Researchers from the Hubrecht Institute and UMC Utrecht have developed a new blood test to detect severe disorders early during pregnancy. This test focusses on monogenic disorders: diseases caused by a single gene, which makes the method much more sophisticated than the NIPT. The new test, abbreviated to MG-NIPD (monogenic non-invasive prenatal diagnosis), may eventually replace invasive prenatal diagnosis methods such as amniocentesis and chorionic villus sampling. The results are published in the American Journal of Human Genetics today.

MG-NIPD has been developed by prof. Wouter de Laat’s research group at the Hubrecht Institute, the Netherlands, in collaboration with the University Medical Center Utrecht, Department of Genetics, and several physicians from Greece and Iran.

Severe genetic disorders

Prenatal diagnosis is used to detect severe genetic disorders in the foetus during pregnancy. Two well-known prenatal diagnosis methods are amniocentesis and chorionic villus sampling. These tests, however, can be stressful for mother and child. Therefore, non-invasive prenatal genetic tests have been developed over the past few years that only require a blood sample. Non-invasive prenatal testing (NIPT), for example, has already facilitated the analysis of cell-free DNA in maternal blood to test if the foetus has an extra chromosome, and therefore has Down syndrome, for instance. However, many severe genetic disorders cannot be shown by means of NIPT.

Highly sophisticated method

If parents are carriers of a severe genetic disease, the cause is usually a small genetic variation. Often, only one or a small number of DNA building blocks in one gene have been altered. Examples of such disorders include cystic fibrosis (CF), thalassemia and sickle cell disease (inherited blood disorders). Detection of these monogenetic disorders cannot be done using NIPT, but is possible with MG-NIPD. The new test uses the cell-free DNA in maternal blood. During pregnancy, cell-free DNA consists largely of the mother’s DNA with a hint of foetal DNA. As our DNA consists of more than three billion building blocks, it is extremely complicated to determine accurately whether the foetus has inherited the disorder from both parents. MG-NIPD makes this detection possible. It is a highly sophisticated test that focusses on a single gene and has been developed by the Hubrecht Institute and UMC Utrecht.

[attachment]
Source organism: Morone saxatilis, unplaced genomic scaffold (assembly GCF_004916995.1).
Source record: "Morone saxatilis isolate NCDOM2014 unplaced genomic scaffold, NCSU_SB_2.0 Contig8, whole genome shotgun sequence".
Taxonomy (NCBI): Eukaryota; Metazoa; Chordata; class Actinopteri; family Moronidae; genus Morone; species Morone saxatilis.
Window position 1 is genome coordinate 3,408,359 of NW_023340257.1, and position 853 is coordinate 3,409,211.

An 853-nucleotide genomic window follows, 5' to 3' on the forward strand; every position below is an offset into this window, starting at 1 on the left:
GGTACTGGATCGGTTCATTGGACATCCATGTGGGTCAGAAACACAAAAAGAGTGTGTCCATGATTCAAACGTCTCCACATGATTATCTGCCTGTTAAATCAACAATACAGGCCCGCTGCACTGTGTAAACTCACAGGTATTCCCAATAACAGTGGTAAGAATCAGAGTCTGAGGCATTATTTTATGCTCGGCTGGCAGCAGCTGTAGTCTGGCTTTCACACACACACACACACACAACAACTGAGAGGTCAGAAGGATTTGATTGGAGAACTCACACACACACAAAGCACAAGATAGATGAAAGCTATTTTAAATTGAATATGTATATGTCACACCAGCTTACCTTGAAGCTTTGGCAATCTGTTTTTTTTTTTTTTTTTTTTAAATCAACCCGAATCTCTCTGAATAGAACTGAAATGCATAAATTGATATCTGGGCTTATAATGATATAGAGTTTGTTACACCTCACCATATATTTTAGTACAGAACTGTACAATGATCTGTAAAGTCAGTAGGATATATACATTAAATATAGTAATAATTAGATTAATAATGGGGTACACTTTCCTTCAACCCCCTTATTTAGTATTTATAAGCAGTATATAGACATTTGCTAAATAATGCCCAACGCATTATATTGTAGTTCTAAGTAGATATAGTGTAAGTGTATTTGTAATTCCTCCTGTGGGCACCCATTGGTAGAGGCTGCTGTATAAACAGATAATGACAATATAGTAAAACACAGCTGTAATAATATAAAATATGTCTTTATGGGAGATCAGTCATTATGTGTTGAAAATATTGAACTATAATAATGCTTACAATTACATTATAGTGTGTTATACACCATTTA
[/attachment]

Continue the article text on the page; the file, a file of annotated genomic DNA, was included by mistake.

TLA technology

The test applies Targeted Locus Amplification (TLA) technology. This is a new method to analyse DNA, recently developed by the Hubrecht Institute and its spin-off company Cergentis. A large advantage of this technology is that it provides separate mapping of the two copies of each gene that every human being has. This is important because the two copies differ from each other in every person. In future parents who carry the disease, one of the two copies contains the disease causing variation. By using TLA technology to determine which DNA variations are unique for the healthy and the pathogenic copy, it is possible to establish hundreds of disease-discriminating variations for both parents. Later, each of the variations can be measured separately in the maternal blood. This enables reliable non-invasive prenatal diagnosis for diseases including cystic fibrosis, thalassemia and sickle cell disease.

At-risk families

This research was supported by the Utrecht University Fund and the K.F. Hein Fund. Patient associations such as the Netherlands Cystic Fibrosis Foundation and Oscar Netherlands (for thalassemia and sickle cell disease carriers and patients) endorse the importance of non-invasive diagnostic tests. The next step is to validate MG-NIPD in large groups of at-risk families in the patient populations of several university medical centers in the Netherlands. These studies will confirm whether MG-NIPD can indeed replace amniocentesis and chorionic villus sampling in the near future. If the results are positive, expectations are that MG-NIPD can be used for prenatal diagnosis in families with monogenic disorders within a few years.